This investigation extends the work presented by Bell et al. (2010a,
2010b). Using the one-dimensional (1-D) configuration of the Titan
Global Ionosphere-Thermosphere Model (T-GITM), we quantify the relative
importance of the different dynamical and chemical mechanisms that
determine the CH4 escape rates calculated by T-GITM.
Moreover, we consider the implications of updated Huygens Gas
Chromatograph Mass Spectrometer (GCMS) determinations of both the
40Ar mixing ratios and 15N/14N isotopic
ratios in work by Niemann et al. (2010). Combining the GCMS constraints
in the lower atmosphere with the Ion Neutral Mass Spectrometer (INMS)
measurements in work by Magee et al. (2009), our simulation results
suggest that the optimal CH4 homopause altitude is located at
1000 km. Using this homopause altitude, we conclude that topside escape
rates of 1.0 × 1010 CH4 m-2
s-1 (referred to the surface) are sufficient to
reproduce the INMS methane measurements in work by Magee et al. (2009).
These escape rates of methane are consistent with the upper limits to
methane escape (1.11 × 1011 CH4
m-2 s-1) established by both the
Cassini Plasma Spectrometer (CAPS) and Magnetosphere Imaging Instrument
(MIMI) measurements of Carbon-group ions in the near Titan
Journal of Geophysical Research Atmospheres 01/2011; 116(E11):E11002. DOI:10.1029/2010JE003639
We employ a newly developed Navier-Stokes model, the Titan Global Ionosphere-Thermosphere Model (T-GITM) to address the one dimensional (1-D) coupled composition, dynamics, and energetics of Titan's upper atmosphere. Our main goals are to delineate the details of this new theoretical tool and to present benchmark calibration simulations compared against the Ion-Neutral Mass Spectrometer (INMS) neutral density measurements. First, we outline the key physical routines contained in T-GITM and their computational formulation. Then, we compare a series of model simulations against recent 1-D work by Cui et al. (2008), Strobel (2008, 2009), and Yelle et al. (2008) in order to provide a fiducial for calibrating this new model. In paper 2 and a future paper, we explore the uncertainties in our knowledge of Titan's atmosphere between ∼500 km and 1000 km in order to determine how the present measurements constrain our theoretical understanding of atmospheric structures and processes.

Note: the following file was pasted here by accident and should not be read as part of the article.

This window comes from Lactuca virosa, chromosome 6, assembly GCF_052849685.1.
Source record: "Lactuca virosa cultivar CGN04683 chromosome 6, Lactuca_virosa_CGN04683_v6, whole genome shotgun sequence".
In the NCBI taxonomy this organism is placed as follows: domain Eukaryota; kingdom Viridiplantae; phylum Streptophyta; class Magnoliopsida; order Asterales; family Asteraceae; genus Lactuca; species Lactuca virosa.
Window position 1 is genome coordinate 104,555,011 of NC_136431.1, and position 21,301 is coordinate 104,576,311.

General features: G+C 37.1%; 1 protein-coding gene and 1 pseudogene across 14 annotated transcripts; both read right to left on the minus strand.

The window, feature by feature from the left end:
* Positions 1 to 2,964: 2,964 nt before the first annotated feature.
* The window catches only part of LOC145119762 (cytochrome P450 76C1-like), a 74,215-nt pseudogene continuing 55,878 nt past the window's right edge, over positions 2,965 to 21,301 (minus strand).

01/2010; 115(E12):E12002. DOI:10.1029/2010JE003636
In Bell et al. (2010) (paper 1), we provide a series of benchmark simulations that validate a newly developed Titan Global Ionosphere-Thermosphere Model (T-GITM) and calibrate its estimates of topside escape rates with recent work by Cui et al. (2008), Strobel (2009), and Yelle et al. (2008). Presently, large uncertainties exist in our knowledge of the density and thermal structure of Titan's upper atmosphere between the altitudes of 500 km and 1000 km. In this manuscript, we explore a spectrum of possible model configurations of Titan's upper atmosphere that are consistent with observations made by the Cassini Ion-Neutral Mass Spectrometer (INMS), Composite Infrared Spectrometer, Cassini Plasma Spectrometer, Magnetospheric Imaging Instrument, and by the Huygens Gas Chromatograph Mass Spectrometer and Atmospheric Science Instrument. In particular, we explore the ramifications of multiplying the INMS densities of Magee et al. (2009) by a factor of 3.0, which significantly alters the overall density, thermal, and dynamical structures simulated by T-GITM between 500 km and 1500 km. Our results indicate that an entire range of topside CH4 escape fluxes can equivalently reproduce the INMS measurements, ranging from ∼108 − 1.86 × 1013 molecules m−2 s−1 (referred to the surface). The lowest topside methane escape rates are achieved by scaling the INMS densities by a factor of 3.0 and either (1) increasing the methane homopause altitude to ∼1000 km or (2) including a physicochemical loss referred to as aerosol trapping. Additionally, when scaling the INMS densities by a factor of 3.0, we find that only Jeans escape velocities are required to reproduce the H2 measurements of INMS.